“The distinctive style of book design that Pippa Skotnes has developed to a fine art is a holistic mix of carefully selected old and new text that stimulates the reader to interact with rich seams of visual material in full-page spreads and marginal asides…. More than most books, the outstanding quality of the thoughtful design and beautiful reproduction of the documents creates a palpable sense of drama. When you reach the end you want to page through the pictures again and again.”
Azania: Archaeological Research in Africa
“(T)his book, along with Pippa Skotnes’ Claim to the Country: The Archive of Lucy Lloyd and Wilhelm Bleek (2007) are seminal new works that provide true interdisciplinary insights into how individual artist/scientists can bring alive historical events, rituals, and everyday life of the San who are believed to be the earliest indigenous people of South Africa…. (Skotnes’) reverence for methodical curatorial work and archival scholarship is evident on every page of this beautifully designed book.”
Journal of Archival Organization
George Stow was a Victorian man of many parts—poet, historian, ethnographer, artist, cartographer, and prolific writer. A geologist by profession, he became acquainted, through his work in the field, with the extraordinary wealth of rock paintings in the caves and shelters of the South African interior. Enchanted and absorbed by them, Stow set out to create a record of this creative work of the people who had tracked and marked the South African landscape decades and centuries before him.
Unconquerable Spirit reveals the scope and the beauty of his labors. Stow’s paintings are more than just copies of what he found on the rocks. They are interpretations of the art of the San, informed by his own understanding of a particularly turbulent time in South African history and his sense of the tragic demise of the San way of life. This book celebrates his pioneering achievement and reminds us, too, of the richness of the imaginative universe of the San.
Pippa Skotnes is professor of fine art and director of the Lucy Lloyd Archive, Resource and Exhibition Centre (LLAREC). She has published essays on the rock art of the San and is the author and editor of several books, including Sound from the Thinking Strings, Miscast: Negotiating the Presence of the Bushmen, and Heaven's Things. More info →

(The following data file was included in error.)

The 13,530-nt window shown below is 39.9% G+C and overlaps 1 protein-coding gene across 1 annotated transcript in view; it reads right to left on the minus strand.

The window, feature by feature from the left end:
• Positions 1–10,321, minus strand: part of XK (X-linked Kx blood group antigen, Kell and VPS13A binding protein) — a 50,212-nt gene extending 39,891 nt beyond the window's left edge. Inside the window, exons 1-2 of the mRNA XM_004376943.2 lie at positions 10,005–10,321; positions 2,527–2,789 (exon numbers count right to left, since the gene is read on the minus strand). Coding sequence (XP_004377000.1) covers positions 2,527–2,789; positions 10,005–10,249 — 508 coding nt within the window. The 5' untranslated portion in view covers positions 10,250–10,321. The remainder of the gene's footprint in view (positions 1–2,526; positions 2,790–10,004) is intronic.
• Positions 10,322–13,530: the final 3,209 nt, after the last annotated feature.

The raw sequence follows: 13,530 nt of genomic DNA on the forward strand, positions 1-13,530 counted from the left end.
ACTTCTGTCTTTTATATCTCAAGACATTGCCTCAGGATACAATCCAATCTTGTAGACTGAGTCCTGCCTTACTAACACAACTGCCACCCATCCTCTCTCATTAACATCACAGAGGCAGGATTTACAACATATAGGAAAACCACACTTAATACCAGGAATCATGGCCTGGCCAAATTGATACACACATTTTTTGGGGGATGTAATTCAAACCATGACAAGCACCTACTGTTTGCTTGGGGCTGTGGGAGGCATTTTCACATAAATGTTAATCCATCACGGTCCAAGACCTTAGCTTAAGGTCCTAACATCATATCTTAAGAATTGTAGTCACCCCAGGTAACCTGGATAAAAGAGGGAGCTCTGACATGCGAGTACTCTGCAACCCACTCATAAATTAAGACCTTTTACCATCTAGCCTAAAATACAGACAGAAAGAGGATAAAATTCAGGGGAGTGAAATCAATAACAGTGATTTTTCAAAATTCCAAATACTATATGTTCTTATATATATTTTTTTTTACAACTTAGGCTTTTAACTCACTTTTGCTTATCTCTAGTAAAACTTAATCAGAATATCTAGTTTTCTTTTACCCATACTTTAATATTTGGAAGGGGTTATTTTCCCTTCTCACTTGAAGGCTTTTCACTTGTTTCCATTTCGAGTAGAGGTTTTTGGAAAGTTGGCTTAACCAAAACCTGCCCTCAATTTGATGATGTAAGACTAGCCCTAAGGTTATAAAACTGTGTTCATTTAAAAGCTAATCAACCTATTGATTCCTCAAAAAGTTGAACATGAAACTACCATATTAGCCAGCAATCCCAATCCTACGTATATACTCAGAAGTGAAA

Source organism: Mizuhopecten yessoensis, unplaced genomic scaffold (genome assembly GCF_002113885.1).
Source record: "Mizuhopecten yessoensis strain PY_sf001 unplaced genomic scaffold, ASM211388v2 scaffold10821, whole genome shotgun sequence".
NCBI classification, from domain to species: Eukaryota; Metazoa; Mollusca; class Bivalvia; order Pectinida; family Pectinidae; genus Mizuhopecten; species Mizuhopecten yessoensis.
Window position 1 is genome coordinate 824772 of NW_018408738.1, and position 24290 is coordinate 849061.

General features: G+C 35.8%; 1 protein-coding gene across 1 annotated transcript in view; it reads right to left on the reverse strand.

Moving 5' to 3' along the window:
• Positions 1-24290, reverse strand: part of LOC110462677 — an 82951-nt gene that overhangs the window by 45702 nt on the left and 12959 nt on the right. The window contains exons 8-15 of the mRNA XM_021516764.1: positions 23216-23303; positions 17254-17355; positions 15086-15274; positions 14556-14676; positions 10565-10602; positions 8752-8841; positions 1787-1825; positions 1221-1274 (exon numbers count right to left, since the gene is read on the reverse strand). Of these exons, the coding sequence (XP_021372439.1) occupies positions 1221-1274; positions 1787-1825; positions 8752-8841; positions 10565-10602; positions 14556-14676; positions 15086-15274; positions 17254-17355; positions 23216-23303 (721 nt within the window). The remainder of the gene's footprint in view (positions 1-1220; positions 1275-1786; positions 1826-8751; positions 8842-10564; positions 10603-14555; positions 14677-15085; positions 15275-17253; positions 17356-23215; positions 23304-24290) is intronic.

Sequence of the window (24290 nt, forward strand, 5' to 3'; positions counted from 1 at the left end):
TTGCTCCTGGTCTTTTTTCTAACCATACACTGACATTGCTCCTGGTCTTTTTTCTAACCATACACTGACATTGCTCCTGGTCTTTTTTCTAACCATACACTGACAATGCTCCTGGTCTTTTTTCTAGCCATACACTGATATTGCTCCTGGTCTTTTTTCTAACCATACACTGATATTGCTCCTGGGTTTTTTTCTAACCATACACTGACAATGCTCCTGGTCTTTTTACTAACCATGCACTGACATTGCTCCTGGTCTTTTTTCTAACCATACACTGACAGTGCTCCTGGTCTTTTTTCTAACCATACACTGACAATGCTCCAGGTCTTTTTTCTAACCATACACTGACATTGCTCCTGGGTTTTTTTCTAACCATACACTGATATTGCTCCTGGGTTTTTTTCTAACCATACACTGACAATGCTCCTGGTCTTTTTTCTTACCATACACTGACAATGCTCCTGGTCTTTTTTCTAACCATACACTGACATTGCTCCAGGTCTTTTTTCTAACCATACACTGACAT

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The Denver African Expedition of 1925 sought “the cradle of Humanity.” The explorers returned claiming to have found the “Missing Link” in the Heikum bushmen of the Kalahari—and they proceeded to market this image. As Robert J. Gordon shows in Picturing Bushmen, the impact of the expedition lay not simply in its slick merchandising of bushmen images but also in the fact that the pictures were exotic and aesthetically pleasing.
Transgressing Boundaries includes some of the most interesting debates informing cultural politics in South Africa today. To do so, it brings together renowned contributors from Africa, North America and the United Kingdom.The book questions the boundaries between the academic disciplines by incorporating literary studies with anthropology, history, archaeology, art and gender studies.
In 1998 David Kruiper, the leader of the ‡Khomani San who today live in the Kalahari Desert in South Africa, lamented, “We have been made into nothing.” His comment applies equally to the fate of all the hunter-gatherer societies of the Cape Colony who were destroyed by the impact of European colonialism. Until relatively recently, the extermination of the Cape San peoples has been treated as little more than a footnote to South African narratives of colonial conquest.During
San rock paintings, scattered over the range of southern Africa, are considered by many to be the very earliest examples of representational art. There are as many as 15,000 known rock art sites, created over the course of thousands of years up until the nineteenth century. There are possibly just as many still awaiting discovery.Taking
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